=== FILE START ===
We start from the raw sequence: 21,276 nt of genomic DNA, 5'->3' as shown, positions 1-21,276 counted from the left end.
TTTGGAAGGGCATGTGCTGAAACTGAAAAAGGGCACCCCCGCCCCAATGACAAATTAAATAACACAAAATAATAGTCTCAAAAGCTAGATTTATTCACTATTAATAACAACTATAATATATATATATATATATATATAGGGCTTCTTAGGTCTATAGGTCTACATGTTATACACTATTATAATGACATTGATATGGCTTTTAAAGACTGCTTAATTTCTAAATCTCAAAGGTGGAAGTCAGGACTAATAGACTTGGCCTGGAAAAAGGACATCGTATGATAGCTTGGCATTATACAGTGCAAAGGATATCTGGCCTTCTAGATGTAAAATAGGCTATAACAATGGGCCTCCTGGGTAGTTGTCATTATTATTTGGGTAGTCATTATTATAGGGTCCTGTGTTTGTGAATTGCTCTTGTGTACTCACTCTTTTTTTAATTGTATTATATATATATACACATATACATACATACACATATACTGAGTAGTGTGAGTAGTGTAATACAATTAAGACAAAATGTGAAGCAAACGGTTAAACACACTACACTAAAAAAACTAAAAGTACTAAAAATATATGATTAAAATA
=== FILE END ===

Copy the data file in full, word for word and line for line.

We start from the raw sequence: 21,276 nt of genomic DNA, 5'->3' as shown, positions 1-21,276 counted from the left end.
TTTGGAAGGGCATGTGCTGAAACTGAAAAAGGGCACCCCCGCCCCAATGACAAATTAAATAACACAAAATAATAGTCTCAAAAGCTAGATTTATTCACTATTAATAACAACTATAATATATATATATATATATATATAGGGCTTCTTAGGTCTATAGGTCTACATGTTATACACTATTATAATGACATTGATATGGCTTTTAAAGACTGCTTAATTTCTAAATCTCAAAGGTGGAAGTCAGGACTAATAGACTTGGCCTGGAAAAAGGACATCGTATGATAGCTTGGCATTATACAGTGCAAAGGATATCTGGCCTTCTAGATGTAAAATAGGCTATAACAATGGGCCTCCTGGGTAGTTGTCATTATTATTTGGGTAGTCATTATTATAGGGTCCTGTGTTTGTGAATTGCTCTTGTGTACTCACTCTTTTTTTAATTGTATTATATATATATACACATATACATACATACACATATACTGAGTAGTGTGAGTAGTGTAATACAATTAAGACAAAATGTGAAGCAAACGGTTAAACACACTACACTAAAAAAACTAAAAGTACTAAAAATATATGATTAAAATA